The advantages of full skirts are obvious. They spin and twirl in a delightful way, and have been in style for the last few summers, usually in the form of a ruffled peasant skirt. Even when they aren't fashionable, they can be useful for all kinds of dance (salsa, flamenco, swing, modern, belly), as well as for costuming.
If you have basic sewing skills, they're incredibly easy to make. There are two popular ways to create a very full skirt: make a circle skirt, or make a gored skirt with wedge-shaped panels.
To make a circle skirt, in the most simple terms: draw, on fabric, a circle the circumference of the intended wearer's waist, then another circle as far outside of it as you want the skirt's length to be. (If that doesn't make much sense, think of a "bull's-eye" pattern.) The result is a typical circle skirt. The interior circle is the waist, which will need a waistband, and the exterior circle is the hem, which will need to be finished.
Getting the best possible results is a little more complicated than that. For more circle skirt tips and tricks, as well as everything you need to know about gored skirts (and a few useful pattern links), please join me after the break.
Sometimes it's helpful to break a circle skirt up into wedges: it depends on the measurements involved. If you want to make a long skirt of this kind for an average-size adult, it's more "necessary" than "helpful," because such a skirt requires more material than a single width of standard fabric will allow.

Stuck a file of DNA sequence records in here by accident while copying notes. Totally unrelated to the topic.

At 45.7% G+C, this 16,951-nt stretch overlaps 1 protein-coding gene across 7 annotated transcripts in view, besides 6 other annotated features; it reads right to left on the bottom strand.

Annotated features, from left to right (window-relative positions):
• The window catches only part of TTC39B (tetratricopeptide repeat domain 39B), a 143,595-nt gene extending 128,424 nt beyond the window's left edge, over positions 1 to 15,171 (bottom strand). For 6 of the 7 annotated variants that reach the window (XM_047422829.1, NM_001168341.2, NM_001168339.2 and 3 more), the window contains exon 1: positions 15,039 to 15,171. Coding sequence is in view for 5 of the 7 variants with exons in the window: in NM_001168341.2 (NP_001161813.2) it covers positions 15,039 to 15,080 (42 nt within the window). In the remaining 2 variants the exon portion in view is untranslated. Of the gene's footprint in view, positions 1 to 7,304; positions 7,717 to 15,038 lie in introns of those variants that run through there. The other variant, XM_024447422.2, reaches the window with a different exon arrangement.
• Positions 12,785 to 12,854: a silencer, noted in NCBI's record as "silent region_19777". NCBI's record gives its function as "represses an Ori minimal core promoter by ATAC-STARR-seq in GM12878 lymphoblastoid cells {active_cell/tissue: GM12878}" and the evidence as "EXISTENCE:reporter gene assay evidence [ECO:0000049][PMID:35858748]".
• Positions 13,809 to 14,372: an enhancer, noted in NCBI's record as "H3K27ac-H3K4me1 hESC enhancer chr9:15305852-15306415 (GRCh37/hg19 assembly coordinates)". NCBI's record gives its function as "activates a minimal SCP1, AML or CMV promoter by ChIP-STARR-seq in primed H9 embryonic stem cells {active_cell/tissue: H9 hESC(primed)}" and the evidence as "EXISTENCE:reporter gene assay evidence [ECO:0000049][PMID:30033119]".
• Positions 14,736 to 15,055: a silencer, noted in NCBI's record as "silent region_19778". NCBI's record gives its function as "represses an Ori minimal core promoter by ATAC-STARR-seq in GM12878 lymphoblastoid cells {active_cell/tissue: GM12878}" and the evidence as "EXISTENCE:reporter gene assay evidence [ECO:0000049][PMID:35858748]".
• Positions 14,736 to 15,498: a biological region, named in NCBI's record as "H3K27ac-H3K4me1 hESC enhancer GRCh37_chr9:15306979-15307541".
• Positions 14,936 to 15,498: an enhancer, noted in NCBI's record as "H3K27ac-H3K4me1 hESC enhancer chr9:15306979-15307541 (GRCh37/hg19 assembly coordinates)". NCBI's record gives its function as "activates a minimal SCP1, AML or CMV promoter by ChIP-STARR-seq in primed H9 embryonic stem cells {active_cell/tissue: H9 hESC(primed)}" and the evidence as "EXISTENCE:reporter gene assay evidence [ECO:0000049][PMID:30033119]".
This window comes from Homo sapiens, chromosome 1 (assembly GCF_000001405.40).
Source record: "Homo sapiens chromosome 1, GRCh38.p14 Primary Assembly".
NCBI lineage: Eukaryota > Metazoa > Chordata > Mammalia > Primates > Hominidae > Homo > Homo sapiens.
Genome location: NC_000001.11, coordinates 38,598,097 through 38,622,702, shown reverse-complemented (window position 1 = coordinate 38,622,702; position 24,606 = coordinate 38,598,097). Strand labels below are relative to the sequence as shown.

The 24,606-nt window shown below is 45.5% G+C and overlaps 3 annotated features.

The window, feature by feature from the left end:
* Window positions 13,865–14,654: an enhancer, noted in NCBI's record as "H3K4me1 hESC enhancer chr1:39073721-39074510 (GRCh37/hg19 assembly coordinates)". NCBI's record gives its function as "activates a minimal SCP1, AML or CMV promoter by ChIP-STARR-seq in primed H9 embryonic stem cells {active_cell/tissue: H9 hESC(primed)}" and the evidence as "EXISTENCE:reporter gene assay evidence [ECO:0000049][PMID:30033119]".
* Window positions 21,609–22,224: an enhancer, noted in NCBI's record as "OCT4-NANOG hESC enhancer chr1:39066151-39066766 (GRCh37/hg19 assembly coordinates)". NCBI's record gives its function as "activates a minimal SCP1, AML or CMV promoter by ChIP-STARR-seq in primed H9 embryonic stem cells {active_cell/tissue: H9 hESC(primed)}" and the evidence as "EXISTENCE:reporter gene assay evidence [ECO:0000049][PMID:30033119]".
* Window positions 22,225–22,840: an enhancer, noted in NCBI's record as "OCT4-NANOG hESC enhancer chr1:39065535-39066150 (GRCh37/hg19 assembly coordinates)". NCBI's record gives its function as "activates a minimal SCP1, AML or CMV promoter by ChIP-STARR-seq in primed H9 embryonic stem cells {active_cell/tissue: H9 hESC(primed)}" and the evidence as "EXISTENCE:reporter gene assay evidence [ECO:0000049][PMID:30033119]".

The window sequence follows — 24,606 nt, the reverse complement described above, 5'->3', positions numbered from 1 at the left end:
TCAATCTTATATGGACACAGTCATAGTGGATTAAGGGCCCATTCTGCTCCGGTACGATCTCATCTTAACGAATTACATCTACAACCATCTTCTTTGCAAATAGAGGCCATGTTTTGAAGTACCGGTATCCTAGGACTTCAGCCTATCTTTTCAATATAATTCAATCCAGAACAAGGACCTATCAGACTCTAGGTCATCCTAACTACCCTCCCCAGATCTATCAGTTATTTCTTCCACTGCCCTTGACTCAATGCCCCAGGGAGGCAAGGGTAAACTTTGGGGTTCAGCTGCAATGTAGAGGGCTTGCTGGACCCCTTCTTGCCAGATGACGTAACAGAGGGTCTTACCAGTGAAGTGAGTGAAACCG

The invaluable diagrams and instructions for a circle skirt at Madame X's Costuming for Middle-Eastern Dance will show you how to layer and fold the fabric so you get a complete skirt. The page also includes other suggestions: a double circle skirt, for example, has even more swing and flare.
But a skirt with a hem that is twice the circumference of what a circle skirt would be at that length is often a hybrid of the circle skirt and another kind of full skirt, the gored or paneled skirt, which gets its fullness from tall triangular wedges inserted into the hem.
To make a gored skirt, use two rectangular panels of fabric to create the front and back of the skirt. Each should be about half as wide as the intended wearer's waist measurement. Triangular panels, or gores, will be added at the sides to create enough ease for the wearer's hips and a swingy hem.
These skirts are explained in more detail at Elaine's Dance Costume Page, where there are diagrams and a pattern calculator for gored skirts. Elaine's page also has instructions and a calculator for a circle skirt.
More and more fullness can be added by inserting more and more gores, though they'll look funny if you don't insert them evenly and symmetrically (the exception is the back, which may be able to survive having a single centered gore, depending on what the rest of the skirt looks like). This should work with either kind of skirt.
No matter what kind of skirt you want to make, both the sites I've linked here suggest that you try the patterns out for the first time on fabric that you don't care about very much. That way, you'll know if you're going to have problems before you cut into a length of silk that sells for $50 per yard. Good plan!